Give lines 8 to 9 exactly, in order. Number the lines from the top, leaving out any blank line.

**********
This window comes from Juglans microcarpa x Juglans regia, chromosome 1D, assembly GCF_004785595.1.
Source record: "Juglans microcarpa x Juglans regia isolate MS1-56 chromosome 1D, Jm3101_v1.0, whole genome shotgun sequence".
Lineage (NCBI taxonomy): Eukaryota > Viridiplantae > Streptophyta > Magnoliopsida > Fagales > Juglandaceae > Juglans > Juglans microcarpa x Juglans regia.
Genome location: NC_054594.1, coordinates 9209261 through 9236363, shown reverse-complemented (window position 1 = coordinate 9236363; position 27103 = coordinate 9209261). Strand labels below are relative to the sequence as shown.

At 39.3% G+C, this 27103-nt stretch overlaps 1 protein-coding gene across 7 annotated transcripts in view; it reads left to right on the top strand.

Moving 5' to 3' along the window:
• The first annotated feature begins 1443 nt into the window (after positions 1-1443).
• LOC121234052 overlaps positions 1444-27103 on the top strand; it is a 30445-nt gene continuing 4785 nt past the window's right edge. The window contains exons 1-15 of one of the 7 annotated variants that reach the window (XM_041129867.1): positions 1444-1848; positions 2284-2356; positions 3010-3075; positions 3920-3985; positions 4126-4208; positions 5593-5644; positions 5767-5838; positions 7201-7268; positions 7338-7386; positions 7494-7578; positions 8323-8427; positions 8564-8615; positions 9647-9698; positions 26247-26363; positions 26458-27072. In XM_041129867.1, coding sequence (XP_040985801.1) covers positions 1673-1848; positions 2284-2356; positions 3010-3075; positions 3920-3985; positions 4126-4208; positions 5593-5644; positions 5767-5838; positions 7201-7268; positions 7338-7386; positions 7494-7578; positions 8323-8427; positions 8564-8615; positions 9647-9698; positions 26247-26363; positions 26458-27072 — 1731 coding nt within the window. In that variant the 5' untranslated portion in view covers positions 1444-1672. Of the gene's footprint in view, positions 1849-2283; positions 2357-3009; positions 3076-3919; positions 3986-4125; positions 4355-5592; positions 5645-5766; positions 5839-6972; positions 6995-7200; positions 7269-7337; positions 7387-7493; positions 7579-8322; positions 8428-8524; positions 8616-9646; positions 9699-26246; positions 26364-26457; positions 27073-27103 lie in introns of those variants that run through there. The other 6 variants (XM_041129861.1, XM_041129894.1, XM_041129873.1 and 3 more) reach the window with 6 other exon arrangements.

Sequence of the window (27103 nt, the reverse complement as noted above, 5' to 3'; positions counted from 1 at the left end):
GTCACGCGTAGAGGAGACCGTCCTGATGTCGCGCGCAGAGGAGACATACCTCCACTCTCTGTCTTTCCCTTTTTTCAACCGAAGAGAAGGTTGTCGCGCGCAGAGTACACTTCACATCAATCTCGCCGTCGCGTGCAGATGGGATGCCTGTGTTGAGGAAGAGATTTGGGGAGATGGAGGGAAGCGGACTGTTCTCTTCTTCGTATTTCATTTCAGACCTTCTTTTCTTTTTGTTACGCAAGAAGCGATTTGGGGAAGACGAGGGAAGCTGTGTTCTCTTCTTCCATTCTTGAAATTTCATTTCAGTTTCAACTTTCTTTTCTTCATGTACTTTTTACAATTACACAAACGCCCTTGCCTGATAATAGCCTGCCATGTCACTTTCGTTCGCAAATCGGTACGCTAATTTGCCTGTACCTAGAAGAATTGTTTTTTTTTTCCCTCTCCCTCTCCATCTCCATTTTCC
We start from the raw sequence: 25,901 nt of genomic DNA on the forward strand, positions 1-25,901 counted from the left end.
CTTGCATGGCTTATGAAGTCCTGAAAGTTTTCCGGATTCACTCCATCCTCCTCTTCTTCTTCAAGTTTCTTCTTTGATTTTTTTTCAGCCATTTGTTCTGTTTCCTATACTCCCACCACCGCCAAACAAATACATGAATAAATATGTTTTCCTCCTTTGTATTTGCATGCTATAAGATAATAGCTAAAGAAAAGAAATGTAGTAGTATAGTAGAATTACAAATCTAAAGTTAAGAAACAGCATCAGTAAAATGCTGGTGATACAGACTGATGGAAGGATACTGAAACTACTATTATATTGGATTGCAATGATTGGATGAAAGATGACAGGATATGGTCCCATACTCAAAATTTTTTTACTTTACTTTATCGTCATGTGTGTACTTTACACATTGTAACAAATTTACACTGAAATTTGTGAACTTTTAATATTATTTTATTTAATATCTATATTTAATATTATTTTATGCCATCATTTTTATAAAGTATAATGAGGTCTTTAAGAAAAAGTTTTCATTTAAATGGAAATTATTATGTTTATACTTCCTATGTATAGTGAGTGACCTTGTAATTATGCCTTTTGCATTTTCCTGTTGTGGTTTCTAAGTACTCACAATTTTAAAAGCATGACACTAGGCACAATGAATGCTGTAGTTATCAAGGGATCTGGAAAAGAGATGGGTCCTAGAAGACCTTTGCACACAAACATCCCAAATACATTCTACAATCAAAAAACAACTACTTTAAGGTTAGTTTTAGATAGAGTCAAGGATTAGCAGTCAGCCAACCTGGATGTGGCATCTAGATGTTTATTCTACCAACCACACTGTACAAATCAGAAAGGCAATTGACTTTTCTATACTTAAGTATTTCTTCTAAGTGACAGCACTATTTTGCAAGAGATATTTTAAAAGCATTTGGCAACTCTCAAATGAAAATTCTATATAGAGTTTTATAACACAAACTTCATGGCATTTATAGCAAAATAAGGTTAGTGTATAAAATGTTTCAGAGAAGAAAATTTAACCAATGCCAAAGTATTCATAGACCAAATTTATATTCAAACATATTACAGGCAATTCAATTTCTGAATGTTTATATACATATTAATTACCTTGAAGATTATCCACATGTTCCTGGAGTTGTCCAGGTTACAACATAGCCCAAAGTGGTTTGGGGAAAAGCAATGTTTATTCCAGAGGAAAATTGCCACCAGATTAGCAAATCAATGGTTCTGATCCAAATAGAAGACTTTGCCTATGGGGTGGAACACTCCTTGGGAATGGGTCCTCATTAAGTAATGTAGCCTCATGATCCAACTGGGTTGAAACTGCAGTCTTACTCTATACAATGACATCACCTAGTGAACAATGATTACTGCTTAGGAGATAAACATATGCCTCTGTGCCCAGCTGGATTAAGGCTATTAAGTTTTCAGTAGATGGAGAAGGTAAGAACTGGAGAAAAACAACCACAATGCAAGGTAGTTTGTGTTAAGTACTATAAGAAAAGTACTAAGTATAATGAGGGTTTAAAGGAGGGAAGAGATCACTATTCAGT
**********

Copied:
• LOC121234052 overlaps positions 1444-27103 on the top strand; it is a 30445-nt gene continuing 4785 nt past the window's right edge. The window contains exons 1-15 of one of the 7 annotated variants that reach the window (XM_041129867.1): positions 1444-1848; positions 2284-2356; positions 3010-3075; positions 3920-3985; positions 4126-4208; positions 5593-5644; positions 5767-5838; positions 7201-7268; positions 7338-7386; positions 7494-7578; positions 8323-8427; positions 8564-8615; positions 9647-9698; positions 26247-26363; positions 26458-27072. In XM_041129867.1, coding sequence (XP_040985801.1) covers positions 1673-1848; positions 2284-2356; positions 3010-3075; positions 3920-3985; positions 4126-4208; positions 5593-5644; positions 5767-5838; positions 7201-7268; positions 7338-7386; positions 7494-7578; positions 8323-8427; positions 8564-8615; positions 9647-9698; positions 26247-26363; positions 26458-27072 — 1731 coding nt within the window. In that variant the 5' untranslated portion in view covers positions 1444-1672. Of the gene's footprint in view, positions 1849-2283; positions 2357-3009; positions 3076-3919; positions 3986-4125; positions 4355-5592; positions 5645-5766; positions 5839-6972; positions 6995-7200; positions 7269-7337; positions 7387-7493; positions 7579-8322; positions 8428-8524; positions 8616-9646; positions 9699-26246; positions 26364-26457; positions 27073-27103 lie in introns of those variants that run through there. The other 6 variants (XM_041129861.1, XM_041129894.1, XM_041129873.1 and 3 more) reach the window with 6 other exon arrangements.

Sequence of the window (27103 nt, the reverse complement as noted above, 5' to 3'; positions counted from 1 at the left end):